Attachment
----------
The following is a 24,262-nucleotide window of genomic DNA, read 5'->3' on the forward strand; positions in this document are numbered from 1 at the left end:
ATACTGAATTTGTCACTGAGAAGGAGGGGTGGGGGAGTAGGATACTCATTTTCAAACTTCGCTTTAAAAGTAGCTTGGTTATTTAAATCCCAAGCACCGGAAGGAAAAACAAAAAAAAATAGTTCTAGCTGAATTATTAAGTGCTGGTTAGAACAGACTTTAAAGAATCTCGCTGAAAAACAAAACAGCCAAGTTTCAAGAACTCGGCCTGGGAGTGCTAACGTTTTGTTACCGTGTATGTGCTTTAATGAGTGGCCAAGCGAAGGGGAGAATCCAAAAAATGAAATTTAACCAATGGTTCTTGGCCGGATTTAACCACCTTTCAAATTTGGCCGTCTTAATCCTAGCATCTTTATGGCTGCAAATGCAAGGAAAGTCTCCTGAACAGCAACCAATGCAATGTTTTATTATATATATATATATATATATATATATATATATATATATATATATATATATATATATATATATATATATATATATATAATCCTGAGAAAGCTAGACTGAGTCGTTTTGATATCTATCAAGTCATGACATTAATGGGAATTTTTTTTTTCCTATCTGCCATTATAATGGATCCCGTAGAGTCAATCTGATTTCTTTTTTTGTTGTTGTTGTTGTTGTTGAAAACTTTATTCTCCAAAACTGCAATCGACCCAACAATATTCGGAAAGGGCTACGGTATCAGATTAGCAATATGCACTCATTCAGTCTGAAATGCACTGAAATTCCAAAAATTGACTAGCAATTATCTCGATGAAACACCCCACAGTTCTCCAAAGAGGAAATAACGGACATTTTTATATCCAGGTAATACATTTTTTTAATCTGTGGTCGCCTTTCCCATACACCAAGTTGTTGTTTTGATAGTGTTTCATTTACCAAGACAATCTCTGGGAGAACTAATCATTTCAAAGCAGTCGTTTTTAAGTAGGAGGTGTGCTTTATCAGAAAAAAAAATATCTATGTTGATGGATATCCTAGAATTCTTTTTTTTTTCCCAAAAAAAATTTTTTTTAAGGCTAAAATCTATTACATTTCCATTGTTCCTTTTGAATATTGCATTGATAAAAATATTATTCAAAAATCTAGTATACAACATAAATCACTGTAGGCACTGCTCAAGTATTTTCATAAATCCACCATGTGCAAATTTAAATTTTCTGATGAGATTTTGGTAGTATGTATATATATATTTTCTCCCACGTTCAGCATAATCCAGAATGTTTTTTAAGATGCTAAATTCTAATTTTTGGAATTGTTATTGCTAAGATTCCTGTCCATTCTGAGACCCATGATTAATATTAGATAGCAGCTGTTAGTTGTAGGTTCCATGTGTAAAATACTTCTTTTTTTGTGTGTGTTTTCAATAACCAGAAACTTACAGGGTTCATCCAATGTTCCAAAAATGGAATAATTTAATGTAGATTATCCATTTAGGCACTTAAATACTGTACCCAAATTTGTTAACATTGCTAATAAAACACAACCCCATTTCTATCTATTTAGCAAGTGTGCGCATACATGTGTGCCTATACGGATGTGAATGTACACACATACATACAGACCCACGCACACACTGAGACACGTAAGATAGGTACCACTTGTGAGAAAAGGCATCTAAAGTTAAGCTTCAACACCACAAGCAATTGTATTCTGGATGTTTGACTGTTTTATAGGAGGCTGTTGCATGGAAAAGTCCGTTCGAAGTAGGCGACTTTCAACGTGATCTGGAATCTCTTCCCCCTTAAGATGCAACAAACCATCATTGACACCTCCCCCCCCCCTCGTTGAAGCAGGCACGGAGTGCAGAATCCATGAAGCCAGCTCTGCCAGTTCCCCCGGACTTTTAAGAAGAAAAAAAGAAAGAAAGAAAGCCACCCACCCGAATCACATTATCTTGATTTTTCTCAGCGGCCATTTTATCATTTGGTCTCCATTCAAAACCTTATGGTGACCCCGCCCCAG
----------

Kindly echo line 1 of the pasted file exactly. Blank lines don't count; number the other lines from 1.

The following is a 24,262-nucleotide window of genomic DNA, read 5'->3' on the forward strand; positions in this document are numbered from 1 at the left end: